Conford, Collester and Labrecque. The opinion of the court was delivered by Conford, S.j.a.d.
The trial court granted defendant's motion to dismiss this action, brought under the Unsatisfied Claim and Judgment Fund Act, for failure of compliance with the conditions precedent contained in N.J.S.A. 39:6-78. Neither the notice of motion nor the order of dismissal indicates what provisions of the cited section were not met. Nor is the order accompanied by any findings or statement of reasons other than the oral conclusion at the hearing of the motion that there had not been "sufficient compliance with the act."
While the complaint is couched in somewhat general terms, it is clear that plaintiffs' action was based upon the theory that the motor vehicle which collided with theirs "was at the time said accident occurred, in the possession of some person other than the owner without the owner's consent and that the identity of such person cannot be ascertained," thus bringing it within the enabling language of N.J.S.A. 39:6-78.
We gather from defendant's brief that her position below was that it was made to appear on the motion papers that plaintiffs knew from a police report concerning the accident that the owner of the other car was one Charles Saxton of 53 Wallace Street, Newark, and that under all the circumstances and the intent of the statute plaintiffs should have first sued Saxton and exhausted their legal remedies for satisfying their claim against him before bringing their action against the Director.
The defendant's motion was supported only by a copy of a routine accident report made by Patrolman Rizzo of the Orange Police concerning the accident, which occurred May 8, 1965. The space in the form for indication of the name of the driver of the other car is left blank, but Saxton's name
and address are furnished as those of the owner, as is also the identification of the vehicle, which was left at the scene and abandoned by its driver. The report also sets forth the names and addresses of two sixteen-year-old witnesses of the accident.
Plaintiffs countered the motion with an affidavit of Patrolman Rizzo. Therein, after saying he was summoned to the scene of the accident, he identifies Saxton as the owner of the other vehicle, but he does not state the source of his information. He recites that the operator of that vehicle "had run away from the scene of the accident on foot immediately following such accident." He says he interviewed the two above-mentioned eyewitnesses and the plaintiffs but these discussions "failed to reveal the identification of the driver" -- only that the driver ran away on foot before he could be identified. The last paragraph of the Rizzo affidavit summarizes an investigation report of Lt. Leo Hull of the Orange Police which purportedly stated that Saxton had "indicated" that his car was stolen and the car keys taken from his premises without his knowledge. The operator could not be identified. The affidavit goes on to say that "the report [of Lt. Hull] further discloses the fact that there is no evidence revealed which in any way places the owner of such vehicle at the scene of the accident or as the operator of his vehicle at the time and place in question."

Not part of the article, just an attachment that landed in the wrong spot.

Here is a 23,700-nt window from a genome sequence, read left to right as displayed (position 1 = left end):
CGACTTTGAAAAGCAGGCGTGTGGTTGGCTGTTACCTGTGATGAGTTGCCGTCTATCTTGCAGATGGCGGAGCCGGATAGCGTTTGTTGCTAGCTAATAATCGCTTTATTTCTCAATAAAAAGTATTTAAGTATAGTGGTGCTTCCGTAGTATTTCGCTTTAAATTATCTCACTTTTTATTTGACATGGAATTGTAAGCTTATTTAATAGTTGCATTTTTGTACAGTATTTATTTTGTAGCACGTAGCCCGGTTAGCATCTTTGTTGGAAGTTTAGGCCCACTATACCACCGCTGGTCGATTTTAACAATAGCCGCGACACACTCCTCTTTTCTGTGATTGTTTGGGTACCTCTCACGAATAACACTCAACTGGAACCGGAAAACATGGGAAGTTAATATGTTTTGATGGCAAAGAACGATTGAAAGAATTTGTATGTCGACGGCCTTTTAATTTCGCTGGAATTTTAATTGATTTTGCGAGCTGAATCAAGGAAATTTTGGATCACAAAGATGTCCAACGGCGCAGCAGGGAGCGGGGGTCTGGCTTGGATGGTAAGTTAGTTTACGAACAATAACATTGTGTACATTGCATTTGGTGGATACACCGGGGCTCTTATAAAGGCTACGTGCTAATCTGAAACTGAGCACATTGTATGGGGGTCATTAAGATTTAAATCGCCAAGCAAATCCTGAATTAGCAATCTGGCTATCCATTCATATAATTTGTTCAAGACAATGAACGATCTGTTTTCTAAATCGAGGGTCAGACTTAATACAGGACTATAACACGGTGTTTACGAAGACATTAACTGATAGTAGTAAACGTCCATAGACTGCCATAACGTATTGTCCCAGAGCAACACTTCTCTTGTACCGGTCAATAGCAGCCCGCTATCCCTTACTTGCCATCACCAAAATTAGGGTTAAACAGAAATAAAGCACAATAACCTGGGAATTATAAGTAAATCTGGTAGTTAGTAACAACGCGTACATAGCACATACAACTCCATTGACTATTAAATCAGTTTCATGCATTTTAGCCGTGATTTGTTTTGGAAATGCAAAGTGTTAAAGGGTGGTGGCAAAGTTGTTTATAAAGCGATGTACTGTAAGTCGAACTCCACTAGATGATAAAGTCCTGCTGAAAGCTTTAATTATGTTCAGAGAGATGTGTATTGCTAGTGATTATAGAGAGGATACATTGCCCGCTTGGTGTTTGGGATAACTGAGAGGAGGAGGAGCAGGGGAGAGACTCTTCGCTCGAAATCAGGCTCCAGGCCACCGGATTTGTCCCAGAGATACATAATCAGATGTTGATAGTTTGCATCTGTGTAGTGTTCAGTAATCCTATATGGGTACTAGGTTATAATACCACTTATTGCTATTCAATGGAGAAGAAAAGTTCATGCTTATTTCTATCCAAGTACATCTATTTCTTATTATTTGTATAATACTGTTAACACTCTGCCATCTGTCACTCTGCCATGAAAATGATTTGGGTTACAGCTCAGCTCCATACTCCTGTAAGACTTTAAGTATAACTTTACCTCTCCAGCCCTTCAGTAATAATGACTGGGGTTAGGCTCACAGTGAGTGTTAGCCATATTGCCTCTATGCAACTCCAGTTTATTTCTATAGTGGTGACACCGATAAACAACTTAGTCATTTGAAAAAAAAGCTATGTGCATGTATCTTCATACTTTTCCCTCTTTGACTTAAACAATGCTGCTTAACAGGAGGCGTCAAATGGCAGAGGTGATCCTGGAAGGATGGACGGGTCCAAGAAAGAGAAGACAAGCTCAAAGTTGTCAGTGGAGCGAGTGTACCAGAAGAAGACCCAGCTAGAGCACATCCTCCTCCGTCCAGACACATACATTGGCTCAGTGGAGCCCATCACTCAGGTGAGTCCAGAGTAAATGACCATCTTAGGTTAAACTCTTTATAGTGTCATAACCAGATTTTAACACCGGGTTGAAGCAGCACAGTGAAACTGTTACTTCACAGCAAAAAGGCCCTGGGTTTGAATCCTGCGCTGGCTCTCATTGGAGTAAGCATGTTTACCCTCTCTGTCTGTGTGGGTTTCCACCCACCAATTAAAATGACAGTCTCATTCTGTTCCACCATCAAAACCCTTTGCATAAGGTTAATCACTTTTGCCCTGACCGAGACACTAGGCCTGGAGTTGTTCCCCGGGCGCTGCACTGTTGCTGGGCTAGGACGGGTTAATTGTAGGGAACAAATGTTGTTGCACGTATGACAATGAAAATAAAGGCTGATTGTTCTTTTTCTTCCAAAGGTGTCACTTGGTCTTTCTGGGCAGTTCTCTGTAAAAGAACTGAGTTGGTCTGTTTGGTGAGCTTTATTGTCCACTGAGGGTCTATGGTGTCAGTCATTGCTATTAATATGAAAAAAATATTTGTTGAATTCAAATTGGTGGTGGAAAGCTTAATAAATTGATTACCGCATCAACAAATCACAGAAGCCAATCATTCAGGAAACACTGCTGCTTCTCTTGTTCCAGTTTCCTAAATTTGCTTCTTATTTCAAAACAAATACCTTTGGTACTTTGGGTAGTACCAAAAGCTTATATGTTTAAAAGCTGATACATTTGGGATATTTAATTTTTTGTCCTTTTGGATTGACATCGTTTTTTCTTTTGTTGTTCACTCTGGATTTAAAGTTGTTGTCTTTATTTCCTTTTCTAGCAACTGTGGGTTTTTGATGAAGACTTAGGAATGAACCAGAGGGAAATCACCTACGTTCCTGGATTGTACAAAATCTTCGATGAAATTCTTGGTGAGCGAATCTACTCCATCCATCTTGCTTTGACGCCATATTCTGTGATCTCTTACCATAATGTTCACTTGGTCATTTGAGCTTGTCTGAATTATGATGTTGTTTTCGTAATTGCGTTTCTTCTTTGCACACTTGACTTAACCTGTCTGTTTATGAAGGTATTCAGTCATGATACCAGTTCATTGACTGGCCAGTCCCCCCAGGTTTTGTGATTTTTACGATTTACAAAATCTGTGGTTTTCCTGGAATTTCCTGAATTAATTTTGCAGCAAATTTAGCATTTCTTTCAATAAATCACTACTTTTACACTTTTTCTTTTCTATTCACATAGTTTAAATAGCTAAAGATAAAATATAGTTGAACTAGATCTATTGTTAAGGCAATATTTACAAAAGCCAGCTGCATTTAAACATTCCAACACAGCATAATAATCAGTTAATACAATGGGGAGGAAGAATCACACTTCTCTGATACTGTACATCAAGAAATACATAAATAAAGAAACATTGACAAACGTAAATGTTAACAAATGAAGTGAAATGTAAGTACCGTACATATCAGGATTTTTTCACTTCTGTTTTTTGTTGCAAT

We were told at oral argument that neither side has recently been able to locate Saxton; also that plaintiffs' damages are substantial.
N.J.S.A. 39:6-78, applying to so-called "hit-and-run" cases, allows an action to be brought against the Director of the Division of Motor Vehicles for satisfaction out of the Fund where "the identity of the motor vehicle and of the operator and owner thereof cannot be ascertained or it is established that the motor vehicle was at the time said accident occurred, in the possession of some person other than the owner without the owner's consent and that the identity of such person cannot be ascertained." (Emphasis added.) The
section directs, however, that "no judgment against the director shall be entered in such an action unless the court is satisfied, upon the hearing of the action, that -- * * *
(e) All reasonable efforts have been made to ascertain the identity of the motor vehicle and of the owner and operator thereof and either that the identity of the motor vehicle and the owner and operator thereof cannot be established, or that the identity of the operator, who was operating the motor ...